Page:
The workshop aims to bring together researchers from different disciplines to improve our theoretical and empirical understanding of political actor’s decision-making on agricultural and rural policies.
After a boom in academic studies of the liberalization reforms in the 1990s and 2000s, many recent policy developments stay aside from the scholarly attention making evidence-based policy-making challenging. This workshop aims to provide a research platform for exchanging new research insights on the political economy of agricultural policies. We will discuss how self-interested autocrats, political parties, interest groups, local governments and other stakeholders interact in forming agricultural policy outcomes and shaping policy discourses. The second day of the two-day event will focus on the political economy of land relations.
We invite contributions from different academic disciplines (including, but not limited to, political science, economics, and development studies), covering different regions and using different methodologies and techniques. We will discuss the following topics:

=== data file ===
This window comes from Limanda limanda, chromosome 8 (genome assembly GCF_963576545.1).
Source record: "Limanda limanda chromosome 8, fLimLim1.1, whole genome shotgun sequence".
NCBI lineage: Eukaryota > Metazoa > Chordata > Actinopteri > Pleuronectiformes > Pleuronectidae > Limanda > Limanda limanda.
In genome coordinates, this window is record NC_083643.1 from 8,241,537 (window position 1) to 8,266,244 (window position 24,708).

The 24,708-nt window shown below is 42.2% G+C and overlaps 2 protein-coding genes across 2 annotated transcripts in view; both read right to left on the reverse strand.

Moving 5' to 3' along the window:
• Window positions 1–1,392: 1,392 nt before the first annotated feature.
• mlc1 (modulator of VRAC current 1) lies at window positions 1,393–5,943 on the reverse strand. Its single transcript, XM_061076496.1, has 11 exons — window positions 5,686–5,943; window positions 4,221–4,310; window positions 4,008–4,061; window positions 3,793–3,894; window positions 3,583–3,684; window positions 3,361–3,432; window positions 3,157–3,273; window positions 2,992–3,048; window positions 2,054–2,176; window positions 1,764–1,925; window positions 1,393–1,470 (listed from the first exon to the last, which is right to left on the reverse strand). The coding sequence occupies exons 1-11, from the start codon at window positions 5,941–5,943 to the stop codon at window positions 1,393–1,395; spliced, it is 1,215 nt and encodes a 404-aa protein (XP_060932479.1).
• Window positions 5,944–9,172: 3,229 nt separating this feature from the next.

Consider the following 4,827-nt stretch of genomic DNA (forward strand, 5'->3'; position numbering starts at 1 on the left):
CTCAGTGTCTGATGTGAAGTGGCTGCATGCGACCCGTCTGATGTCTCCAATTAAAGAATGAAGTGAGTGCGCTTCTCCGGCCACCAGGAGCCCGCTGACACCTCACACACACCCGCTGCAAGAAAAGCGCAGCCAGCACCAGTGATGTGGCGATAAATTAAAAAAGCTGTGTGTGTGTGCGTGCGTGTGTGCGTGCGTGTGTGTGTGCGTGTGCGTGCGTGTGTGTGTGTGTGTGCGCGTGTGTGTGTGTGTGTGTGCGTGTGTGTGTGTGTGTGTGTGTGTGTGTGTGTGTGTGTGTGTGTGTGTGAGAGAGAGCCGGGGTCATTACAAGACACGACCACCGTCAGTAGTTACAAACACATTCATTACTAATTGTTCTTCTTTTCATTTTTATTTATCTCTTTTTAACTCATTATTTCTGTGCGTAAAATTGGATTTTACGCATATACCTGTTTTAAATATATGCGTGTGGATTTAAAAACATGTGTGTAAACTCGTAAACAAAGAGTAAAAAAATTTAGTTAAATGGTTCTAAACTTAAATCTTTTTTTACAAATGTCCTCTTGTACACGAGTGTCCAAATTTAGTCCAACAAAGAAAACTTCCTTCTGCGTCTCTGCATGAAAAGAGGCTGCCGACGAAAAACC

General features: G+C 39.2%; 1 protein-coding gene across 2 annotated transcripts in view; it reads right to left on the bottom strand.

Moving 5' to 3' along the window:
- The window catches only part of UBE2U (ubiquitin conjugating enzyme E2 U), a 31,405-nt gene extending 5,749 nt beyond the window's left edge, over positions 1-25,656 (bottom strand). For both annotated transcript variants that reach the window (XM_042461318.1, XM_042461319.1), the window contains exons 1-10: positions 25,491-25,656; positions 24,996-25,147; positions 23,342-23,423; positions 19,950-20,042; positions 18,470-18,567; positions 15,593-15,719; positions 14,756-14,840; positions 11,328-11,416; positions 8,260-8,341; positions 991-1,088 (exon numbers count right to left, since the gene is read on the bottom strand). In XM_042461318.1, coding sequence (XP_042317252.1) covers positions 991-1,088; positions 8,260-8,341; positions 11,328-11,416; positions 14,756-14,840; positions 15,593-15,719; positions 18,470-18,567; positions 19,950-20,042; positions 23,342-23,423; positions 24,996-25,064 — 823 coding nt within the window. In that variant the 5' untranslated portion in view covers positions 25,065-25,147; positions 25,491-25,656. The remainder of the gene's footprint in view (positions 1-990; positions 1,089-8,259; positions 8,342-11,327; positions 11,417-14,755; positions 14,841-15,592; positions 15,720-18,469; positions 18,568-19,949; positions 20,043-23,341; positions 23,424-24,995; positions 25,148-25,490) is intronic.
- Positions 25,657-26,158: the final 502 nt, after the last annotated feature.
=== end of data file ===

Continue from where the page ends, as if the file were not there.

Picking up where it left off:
· Land policy reform and structural transformation
· Political economy of land governance and land relations
· Decentralization of political decision-making and administrative reforms
· Intergovernmental relations and agricultural policies, policies in custom unions
· Corruption, rule of law, quality of bureaucracy
· Diversification of agricultural interests, interest group organisation and policy
· Role of NGOs from food, animal welfare and environmentalist perspective